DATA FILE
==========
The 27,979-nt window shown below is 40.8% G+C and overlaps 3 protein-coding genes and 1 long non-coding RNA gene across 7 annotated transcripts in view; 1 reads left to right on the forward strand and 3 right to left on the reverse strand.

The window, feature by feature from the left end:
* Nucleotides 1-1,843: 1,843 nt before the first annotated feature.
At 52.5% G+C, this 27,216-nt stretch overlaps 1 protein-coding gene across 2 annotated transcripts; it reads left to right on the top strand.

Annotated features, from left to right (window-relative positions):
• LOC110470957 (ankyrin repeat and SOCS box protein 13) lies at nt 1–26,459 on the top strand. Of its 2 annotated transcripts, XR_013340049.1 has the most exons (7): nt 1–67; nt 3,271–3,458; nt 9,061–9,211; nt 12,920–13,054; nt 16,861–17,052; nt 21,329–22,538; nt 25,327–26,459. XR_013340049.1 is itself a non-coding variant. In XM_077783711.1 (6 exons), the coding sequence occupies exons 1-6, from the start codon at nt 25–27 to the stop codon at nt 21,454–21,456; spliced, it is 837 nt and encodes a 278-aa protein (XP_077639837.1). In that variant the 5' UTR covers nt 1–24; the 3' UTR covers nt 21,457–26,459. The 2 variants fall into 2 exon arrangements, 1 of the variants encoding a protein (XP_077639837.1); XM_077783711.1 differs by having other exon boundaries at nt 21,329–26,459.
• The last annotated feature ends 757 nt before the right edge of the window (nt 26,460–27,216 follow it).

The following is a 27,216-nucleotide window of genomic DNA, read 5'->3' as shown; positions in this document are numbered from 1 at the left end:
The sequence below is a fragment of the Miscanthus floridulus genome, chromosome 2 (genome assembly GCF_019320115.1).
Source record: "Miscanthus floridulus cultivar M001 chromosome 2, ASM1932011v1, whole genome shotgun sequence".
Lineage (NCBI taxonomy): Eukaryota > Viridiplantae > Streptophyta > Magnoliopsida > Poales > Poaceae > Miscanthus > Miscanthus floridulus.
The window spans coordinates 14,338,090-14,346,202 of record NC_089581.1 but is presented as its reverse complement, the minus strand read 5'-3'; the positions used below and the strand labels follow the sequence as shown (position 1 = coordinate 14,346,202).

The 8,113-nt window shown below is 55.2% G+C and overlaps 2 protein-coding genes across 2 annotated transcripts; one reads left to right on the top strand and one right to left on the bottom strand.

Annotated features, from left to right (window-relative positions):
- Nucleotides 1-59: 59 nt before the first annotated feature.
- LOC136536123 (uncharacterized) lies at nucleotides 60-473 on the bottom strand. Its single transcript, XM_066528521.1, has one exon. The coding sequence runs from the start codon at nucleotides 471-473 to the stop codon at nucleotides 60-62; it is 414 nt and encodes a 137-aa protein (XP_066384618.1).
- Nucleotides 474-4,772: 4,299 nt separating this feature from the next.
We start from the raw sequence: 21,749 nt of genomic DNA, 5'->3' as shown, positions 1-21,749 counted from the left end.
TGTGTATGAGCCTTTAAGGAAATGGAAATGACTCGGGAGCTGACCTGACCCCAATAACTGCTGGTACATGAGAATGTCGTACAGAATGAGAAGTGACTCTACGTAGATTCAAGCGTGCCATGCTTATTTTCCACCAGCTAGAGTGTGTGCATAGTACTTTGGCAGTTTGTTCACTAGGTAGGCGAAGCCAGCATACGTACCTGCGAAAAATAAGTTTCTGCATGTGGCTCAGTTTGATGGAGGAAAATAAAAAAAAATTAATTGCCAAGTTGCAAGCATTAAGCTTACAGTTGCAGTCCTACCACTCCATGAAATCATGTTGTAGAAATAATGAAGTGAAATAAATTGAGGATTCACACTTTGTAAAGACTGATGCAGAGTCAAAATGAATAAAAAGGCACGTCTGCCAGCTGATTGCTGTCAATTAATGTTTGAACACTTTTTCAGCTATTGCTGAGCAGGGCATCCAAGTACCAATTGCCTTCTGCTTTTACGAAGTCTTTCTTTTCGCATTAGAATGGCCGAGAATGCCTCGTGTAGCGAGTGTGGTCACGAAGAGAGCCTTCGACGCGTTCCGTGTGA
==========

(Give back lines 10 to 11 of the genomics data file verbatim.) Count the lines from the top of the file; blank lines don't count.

Source record: "Miscanthus floridulus cultivar M001 chromosome 2, ASM1932011v1, whole genome shotgun sequence".
Lineage (NCBI taxonomy): Eukaryota > Viridiplantae > Streptophyta > Magnoliopsida > Poales > Poaceae > Miscanthus > Miscanthus floridulus.